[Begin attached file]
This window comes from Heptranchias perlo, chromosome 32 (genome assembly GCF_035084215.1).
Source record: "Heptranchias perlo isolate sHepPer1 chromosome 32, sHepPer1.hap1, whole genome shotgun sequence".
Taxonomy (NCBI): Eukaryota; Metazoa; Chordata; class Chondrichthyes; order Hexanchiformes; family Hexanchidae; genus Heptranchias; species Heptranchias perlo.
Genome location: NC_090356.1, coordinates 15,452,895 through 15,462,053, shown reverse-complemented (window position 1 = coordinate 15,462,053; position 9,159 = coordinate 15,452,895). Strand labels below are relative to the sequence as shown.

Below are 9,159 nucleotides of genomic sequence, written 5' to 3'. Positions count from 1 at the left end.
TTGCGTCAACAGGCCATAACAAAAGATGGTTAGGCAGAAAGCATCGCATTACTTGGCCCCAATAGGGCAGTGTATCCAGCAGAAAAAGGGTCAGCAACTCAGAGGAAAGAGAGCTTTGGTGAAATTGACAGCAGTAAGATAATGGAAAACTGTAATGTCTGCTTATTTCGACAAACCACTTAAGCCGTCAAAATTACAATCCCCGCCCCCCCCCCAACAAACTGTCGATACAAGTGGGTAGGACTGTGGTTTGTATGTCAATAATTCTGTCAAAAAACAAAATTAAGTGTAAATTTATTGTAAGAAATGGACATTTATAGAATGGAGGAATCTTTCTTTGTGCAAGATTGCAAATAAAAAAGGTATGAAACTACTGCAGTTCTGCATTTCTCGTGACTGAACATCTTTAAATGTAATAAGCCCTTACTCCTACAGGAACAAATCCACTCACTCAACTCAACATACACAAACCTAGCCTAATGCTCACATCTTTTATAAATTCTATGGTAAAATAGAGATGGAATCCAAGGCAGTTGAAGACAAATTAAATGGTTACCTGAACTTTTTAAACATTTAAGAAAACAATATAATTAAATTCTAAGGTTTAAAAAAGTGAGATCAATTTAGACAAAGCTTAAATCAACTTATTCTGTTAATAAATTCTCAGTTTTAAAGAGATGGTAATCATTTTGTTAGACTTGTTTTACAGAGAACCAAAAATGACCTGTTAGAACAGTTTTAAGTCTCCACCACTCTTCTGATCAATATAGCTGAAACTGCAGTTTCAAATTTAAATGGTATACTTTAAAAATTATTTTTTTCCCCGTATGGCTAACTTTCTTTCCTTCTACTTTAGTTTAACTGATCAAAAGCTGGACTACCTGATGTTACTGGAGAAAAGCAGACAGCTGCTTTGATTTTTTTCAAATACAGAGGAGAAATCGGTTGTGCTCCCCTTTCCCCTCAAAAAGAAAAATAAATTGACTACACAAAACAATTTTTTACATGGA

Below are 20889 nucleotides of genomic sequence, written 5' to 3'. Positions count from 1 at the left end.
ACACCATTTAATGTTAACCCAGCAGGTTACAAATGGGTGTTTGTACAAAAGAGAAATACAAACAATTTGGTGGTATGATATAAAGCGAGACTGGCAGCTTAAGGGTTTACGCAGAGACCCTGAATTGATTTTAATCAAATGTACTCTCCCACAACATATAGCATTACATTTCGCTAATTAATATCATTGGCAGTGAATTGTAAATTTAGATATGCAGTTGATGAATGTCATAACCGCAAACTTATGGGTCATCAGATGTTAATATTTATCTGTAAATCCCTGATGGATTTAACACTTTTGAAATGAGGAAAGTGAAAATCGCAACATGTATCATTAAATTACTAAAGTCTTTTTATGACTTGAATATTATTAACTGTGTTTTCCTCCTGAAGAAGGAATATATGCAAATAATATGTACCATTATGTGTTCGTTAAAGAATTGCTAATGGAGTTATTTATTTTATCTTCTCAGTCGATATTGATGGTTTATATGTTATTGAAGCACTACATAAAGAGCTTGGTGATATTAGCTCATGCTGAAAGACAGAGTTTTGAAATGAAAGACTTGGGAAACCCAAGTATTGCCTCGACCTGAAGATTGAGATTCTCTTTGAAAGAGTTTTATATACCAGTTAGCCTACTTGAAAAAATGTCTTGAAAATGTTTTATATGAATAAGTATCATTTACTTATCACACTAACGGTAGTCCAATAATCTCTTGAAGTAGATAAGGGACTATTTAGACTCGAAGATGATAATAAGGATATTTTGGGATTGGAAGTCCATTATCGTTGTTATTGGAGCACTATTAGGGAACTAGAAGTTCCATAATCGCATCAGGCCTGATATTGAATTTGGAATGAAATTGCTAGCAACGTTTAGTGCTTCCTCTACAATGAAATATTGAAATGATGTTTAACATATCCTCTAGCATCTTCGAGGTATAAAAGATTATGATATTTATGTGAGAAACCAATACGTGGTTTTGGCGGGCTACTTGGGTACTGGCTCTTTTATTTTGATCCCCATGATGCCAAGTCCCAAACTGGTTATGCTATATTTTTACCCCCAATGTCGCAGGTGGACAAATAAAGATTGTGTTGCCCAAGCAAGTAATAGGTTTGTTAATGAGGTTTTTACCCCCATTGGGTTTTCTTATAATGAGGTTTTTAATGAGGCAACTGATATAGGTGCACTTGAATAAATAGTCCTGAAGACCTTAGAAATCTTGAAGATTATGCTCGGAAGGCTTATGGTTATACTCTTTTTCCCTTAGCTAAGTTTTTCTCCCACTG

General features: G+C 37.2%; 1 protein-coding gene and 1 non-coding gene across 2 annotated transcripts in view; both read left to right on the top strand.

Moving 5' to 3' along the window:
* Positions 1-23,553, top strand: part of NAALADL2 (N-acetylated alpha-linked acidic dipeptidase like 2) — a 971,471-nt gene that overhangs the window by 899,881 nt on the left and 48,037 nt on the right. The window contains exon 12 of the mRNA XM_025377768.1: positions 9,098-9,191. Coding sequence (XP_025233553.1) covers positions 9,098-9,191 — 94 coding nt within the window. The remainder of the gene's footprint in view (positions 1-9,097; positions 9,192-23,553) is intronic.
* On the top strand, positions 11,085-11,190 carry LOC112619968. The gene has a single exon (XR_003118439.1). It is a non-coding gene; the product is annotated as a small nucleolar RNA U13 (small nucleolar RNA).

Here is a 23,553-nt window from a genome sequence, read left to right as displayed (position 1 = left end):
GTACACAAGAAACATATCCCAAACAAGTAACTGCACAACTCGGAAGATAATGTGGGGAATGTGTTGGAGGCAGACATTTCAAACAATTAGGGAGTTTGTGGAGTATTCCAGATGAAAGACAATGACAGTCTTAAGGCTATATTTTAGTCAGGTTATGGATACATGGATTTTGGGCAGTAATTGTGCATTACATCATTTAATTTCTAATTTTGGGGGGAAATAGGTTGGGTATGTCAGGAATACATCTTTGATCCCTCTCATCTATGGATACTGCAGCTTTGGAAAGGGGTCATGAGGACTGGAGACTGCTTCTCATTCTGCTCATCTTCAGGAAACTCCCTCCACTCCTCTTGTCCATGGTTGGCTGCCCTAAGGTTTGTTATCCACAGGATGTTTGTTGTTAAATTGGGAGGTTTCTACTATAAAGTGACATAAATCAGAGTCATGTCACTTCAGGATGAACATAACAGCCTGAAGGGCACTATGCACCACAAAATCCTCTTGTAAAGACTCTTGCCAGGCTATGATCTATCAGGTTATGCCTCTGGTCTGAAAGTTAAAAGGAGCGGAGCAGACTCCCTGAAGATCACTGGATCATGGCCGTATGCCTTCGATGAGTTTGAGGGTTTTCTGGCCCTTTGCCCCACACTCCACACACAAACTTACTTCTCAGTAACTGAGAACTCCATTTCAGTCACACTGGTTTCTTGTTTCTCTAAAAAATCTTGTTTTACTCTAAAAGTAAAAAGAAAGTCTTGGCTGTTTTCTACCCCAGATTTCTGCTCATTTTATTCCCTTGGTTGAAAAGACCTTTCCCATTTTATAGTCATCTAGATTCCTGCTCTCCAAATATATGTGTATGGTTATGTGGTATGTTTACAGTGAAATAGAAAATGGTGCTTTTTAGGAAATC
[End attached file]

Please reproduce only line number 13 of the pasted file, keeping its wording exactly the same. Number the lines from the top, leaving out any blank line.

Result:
Here is a 23,553-nt window from a genome sequence, read left to right as displayed (position 1 = left end):